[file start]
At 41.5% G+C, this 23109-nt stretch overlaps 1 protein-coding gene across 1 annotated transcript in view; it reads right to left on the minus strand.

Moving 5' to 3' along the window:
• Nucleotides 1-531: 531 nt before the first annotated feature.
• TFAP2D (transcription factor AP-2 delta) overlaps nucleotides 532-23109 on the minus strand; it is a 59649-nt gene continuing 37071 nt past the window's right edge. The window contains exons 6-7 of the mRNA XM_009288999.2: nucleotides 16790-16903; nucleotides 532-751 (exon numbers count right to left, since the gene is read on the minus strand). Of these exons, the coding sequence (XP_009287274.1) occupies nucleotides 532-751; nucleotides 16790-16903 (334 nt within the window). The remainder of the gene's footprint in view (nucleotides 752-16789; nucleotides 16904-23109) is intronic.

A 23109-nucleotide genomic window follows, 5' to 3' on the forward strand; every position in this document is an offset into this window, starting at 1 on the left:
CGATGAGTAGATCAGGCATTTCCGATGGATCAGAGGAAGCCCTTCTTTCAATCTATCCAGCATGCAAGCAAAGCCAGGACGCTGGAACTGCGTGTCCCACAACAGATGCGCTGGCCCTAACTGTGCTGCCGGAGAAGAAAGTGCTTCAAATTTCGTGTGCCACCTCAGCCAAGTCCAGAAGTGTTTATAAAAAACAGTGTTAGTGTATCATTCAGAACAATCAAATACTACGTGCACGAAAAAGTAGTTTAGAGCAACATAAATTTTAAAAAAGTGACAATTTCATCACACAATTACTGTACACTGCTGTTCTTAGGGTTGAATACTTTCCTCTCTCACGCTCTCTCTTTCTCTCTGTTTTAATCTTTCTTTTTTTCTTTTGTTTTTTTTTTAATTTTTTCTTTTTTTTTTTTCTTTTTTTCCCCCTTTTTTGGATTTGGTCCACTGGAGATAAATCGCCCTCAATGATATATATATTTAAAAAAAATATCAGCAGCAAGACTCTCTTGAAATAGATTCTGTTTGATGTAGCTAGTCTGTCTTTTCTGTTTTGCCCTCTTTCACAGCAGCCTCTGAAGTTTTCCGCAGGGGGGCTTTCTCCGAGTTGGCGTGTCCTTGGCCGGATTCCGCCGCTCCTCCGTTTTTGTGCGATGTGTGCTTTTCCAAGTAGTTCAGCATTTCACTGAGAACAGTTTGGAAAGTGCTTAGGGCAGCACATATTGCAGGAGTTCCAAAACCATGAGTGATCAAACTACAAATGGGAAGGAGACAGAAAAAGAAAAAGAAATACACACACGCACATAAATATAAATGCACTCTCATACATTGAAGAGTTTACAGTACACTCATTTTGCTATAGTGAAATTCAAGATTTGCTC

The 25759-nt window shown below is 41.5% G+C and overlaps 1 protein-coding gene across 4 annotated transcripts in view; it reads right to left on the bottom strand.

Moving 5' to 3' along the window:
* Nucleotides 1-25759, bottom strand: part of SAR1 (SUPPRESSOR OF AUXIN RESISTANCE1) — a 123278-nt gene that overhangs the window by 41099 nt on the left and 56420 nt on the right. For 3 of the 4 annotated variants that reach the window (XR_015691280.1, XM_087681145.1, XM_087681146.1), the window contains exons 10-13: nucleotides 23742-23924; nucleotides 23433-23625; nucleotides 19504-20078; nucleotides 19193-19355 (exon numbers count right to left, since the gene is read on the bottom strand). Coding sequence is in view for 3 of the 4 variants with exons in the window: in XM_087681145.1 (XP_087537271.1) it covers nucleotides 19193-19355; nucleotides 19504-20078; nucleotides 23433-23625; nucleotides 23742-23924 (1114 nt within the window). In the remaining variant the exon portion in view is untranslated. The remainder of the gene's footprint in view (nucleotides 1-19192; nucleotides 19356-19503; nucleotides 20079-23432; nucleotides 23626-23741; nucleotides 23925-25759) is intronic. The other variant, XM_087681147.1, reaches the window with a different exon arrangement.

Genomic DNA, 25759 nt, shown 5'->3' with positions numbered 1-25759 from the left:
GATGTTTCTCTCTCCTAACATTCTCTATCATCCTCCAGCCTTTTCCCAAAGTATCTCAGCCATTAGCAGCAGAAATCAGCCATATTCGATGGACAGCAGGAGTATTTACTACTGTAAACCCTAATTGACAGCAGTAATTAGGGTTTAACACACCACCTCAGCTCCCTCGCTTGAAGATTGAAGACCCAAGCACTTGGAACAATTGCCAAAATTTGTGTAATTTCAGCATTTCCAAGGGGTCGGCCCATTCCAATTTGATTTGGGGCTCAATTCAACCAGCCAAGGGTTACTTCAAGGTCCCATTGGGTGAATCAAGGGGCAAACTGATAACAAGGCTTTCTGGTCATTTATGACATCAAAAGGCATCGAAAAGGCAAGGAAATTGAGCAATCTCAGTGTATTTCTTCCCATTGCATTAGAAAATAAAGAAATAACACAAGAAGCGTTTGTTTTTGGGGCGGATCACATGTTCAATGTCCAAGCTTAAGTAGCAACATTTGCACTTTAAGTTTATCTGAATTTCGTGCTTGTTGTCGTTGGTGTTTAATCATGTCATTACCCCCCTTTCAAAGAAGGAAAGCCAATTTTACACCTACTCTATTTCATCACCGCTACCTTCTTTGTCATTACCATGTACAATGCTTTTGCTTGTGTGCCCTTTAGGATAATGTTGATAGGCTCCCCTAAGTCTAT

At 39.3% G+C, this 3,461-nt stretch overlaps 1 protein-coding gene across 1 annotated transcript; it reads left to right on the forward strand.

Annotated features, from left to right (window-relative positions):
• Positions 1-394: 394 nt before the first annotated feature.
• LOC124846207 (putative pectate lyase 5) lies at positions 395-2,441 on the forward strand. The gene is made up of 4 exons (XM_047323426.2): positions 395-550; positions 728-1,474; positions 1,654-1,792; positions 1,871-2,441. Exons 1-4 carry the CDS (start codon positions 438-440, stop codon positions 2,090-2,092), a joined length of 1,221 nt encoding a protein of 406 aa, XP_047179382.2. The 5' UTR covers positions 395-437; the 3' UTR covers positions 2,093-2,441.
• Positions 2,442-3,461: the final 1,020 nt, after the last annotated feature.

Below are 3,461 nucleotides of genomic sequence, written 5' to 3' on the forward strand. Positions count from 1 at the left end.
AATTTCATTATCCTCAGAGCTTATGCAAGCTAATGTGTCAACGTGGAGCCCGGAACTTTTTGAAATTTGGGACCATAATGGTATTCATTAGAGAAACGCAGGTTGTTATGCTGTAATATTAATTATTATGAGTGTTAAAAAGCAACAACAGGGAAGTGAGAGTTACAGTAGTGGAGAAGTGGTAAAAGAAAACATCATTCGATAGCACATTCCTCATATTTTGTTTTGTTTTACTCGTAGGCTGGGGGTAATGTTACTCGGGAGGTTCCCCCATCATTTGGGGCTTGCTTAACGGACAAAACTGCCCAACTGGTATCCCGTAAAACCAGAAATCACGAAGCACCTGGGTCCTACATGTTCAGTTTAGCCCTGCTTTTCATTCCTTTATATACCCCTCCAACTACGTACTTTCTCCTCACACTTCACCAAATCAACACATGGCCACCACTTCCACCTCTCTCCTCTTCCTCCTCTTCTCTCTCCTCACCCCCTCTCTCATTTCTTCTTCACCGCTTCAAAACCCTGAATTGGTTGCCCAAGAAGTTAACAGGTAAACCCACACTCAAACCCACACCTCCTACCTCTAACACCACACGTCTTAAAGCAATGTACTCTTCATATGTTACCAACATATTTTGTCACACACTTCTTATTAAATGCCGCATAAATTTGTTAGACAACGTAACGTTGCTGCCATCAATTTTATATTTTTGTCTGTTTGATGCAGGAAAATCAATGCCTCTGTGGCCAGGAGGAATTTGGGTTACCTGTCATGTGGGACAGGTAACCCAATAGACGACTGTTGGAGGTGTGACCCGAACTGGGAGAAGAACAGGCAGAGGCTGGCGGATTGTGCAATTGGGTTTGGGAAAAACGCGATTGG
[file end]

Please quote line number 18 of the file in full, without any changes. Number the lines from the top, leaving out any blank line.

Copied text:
AATTTCATTATCCTCAGAGCTTATGCAAGCTAATGTGTCAACGTGGAGCCCGGAACTTTTTGAAATTTGGGACCATAATGGTATTCATTAGAGAAACGCAGGTTGTTATGCTGTAATATTAATTATTATGAGTGTTAAAAAGCAACAACAGGGAAGTGAGAGTTACAGTAGTGGAGAAGTGGTAAAAGAAAACATCATTCGATAGCACATTCCTCATATTTTGTTTTGTTTTACTCGTAGGCTGGGGGTAATGTTACTCGGGAGGTTCCCCCATCATTTGGGGCTTGCTTAACGGACAAAACTGCCCAACTGGTATCCCGTAAAACCAGAAATCACGAAGCACCTGGGTCCTACATGTTCAGTTTAGCCCTGCTTTTCATTCCTTTATATACCCCTCCAACTACGTACTTTCTCCTCACACTTCACCAAATCAACACATGGCCACCACTTCCACCTCTCTCCTCTTCCTCCTCTTCTCTCTCCTCACCCCCTCTCTCATTTCTTCTTCACCGCTTCAAAACCCTGAATTGGTTGCCCAAGAAGTTAACAGGTAAACCCACACTCAAACCCACACCTCCTACCTCTAACACCACACGTCTTAAAGCAATGTACTCTTCATATGTTACCAACATATTTTGTCACACACTTCTTATTAAATGCCGCATAAATTTGTTAGACAACGTAACGTTGCTGCCATCAATTTTATATTTTTGTCTGTTTGATGCAGGAAAATCAATGCCTCTGTGGCCAGGAGGAATTTGGGTTACCTGTCATGTGGGACAGGTAACCCAATAGACGACTGTTGGAGGTGTGACCCGAACTGGGAGAAGAACAGGCAGAGGCTGGCGGATTGTGCAATTGGGTTTGGGAAAAACGCGATTGG